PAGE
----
A Northern Soul – a story of a striver with a happy ending | Rethinking Poverty

A Northern Soul – a story of a striver with a happy ending

Posted on 28 Nov 2018   Categories: Blog, Books and films, From Rethinking Poverty, Local initiatives, The place we want Related Tags:  

by Barry Knight and Caroline Hartnell

Moved, humbled, inspired, sad, angry – these are some of our feelings after watching A Northern Soul, a film by Hull-born documentary-maker Sean McAllister, shown on BBC2 on Sunday 18 November.

Steve Arnott

The story

Set in 2017, when Hull was the UK’s city of culture, A Northern Soul tells the story of warehouse worker Steve Arnott and his dream of getting a hip-hop bus on the road and bringing creativity and self-expression to young people in Hull’s marginalised communities where city of culture activities will not reach. Built on the fishing industry, with a tight-knit community, Hull went into steep decline in the 1970s, a process that eight years of austerity has accentuated. Now more than one in three children in the city live in poverty and Hull is one of England’s 20 most deprived areas. Money for arts and music in schools has been slashed.

The story starts with Steve’s employer, Arco, a city of culture sponsor, being persuaded to lend him the truck that becomes the Beats Bus. For six weeks Steve and his team run workshops in schools to find the children who will benefit most from the Beats Bus experience. Among them are Harvey, 8 years old with a stutter who is being bullied at school and loves rapping, and the irresistible and talented Blessing. We see the children learning hip-hop and devising raps. Steve has to persuade Blessing to carry on after his parents are unable to attend their first performance. Nine months on, the Beats Bus kids have performed at three festivals and auditioned for Britain’s Got Talent.

The story is interspersed with snippets about Steve’s life. We learn about his daughter who he can only see every two weeks because she lives 90 minutes’ drive away. Since he can’t drive, he relies on friends to give him lifts. Since the break-up of his second marriage, he has moved back with his mother and reconnected with his father after decades. ‘I never had a dad,’ he says. ‘A dad is someone who tries to point you in the right direction, to keep you on the right lines.’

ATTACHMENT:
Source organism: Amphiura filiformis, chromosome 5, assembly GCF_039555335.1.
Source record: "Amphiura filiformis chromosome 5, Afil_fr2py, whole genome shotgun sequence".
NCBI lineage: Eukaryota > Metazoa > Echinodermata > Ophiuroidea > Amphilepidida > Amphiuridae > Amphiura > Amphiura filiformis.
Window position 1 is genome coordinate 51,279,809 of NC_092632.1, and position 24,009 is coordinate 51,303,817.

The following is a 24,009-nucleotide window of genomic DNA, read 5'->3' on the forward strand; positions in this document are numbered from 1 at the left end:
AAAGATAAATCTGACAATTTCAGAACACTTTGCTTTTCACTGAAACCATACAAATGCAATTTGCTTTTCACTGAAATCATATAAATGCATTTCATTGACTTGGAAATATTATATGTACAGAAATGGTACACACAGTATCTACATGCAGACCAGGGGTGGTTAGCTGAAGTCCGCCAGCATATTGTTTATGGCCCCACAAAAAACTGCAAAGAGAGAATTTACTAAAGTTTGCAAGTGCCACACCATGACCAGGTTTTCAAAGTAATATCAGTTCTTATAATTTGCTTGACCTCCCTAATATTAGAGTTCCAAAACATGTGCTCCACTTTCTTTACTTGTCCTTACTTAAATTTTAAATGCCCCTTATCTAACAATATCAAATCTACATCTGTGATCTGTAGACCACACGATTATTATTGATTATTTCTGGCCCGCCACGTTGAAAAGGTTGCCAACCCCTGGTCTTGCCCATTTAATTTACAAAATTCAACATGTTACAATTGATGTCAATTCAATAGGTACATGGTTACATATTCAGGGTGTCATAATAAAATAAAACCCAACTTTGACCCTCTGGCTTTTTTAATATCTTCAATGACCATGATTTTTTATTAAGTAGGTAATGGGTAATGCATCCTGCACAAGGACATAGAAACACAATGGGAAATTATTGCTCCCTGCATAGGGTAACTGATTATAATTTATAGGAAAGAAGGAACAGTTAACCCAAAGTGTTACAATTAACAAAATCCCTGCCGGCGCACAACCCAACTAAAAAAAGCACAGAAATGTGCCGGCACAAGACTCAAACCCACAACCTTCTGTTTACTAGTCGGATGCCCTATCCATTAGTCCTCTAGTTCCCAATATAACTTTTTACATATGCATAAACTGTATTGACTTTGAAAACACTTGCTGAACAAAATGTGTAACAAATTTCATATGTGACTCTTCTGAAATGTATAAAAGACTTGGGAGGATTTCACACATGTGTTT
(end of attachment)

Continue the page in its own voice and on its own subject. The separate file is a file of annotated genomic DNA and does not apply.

We hear about the loans he takes out to pay for driving lessons, among other things (though we never hear of a driving test) – a third of his wages go on servicing his debts. We hear of an ‘investigation’ at work that leads to him being demoted and given a pay cut. We hear details of the IVA (individual voluntary arrangement) he takes out under which his accumulated debts will be paid off at the rate of £131 a month for six years – but he won’t be able to get any credit, he tells us, and how will he manage his life without loans to top up his [£15,000 to £18,000 yearly] wages? Midway through the film, he is at a low ebb – tired, finding it hard to motivate himself, with ‘fuck all’ to show for his 42 years. He finds the demotion at work particularly hard to take. He can’t look into the future, taking it day by day.

Steve has few prospects because he has done warehouse work for 27 years.  Can the Beats Bus be his way out? This is an open question throughout the film. Steve’s hip-hop project is wonderfully successful, but towards the end of the year it seems that Arco will donate the bus elsewhere. But in the end Steve gets the bus and £11,500 from crowdfunding to run the Beats Bus as a social enterprise, enabling him to give up his warehouse job and to focus full-time on running music, performance and art workshops for young people around the city. Since the film has shown the total amount raised through the crowdfunder has surpassed their £20,000 target.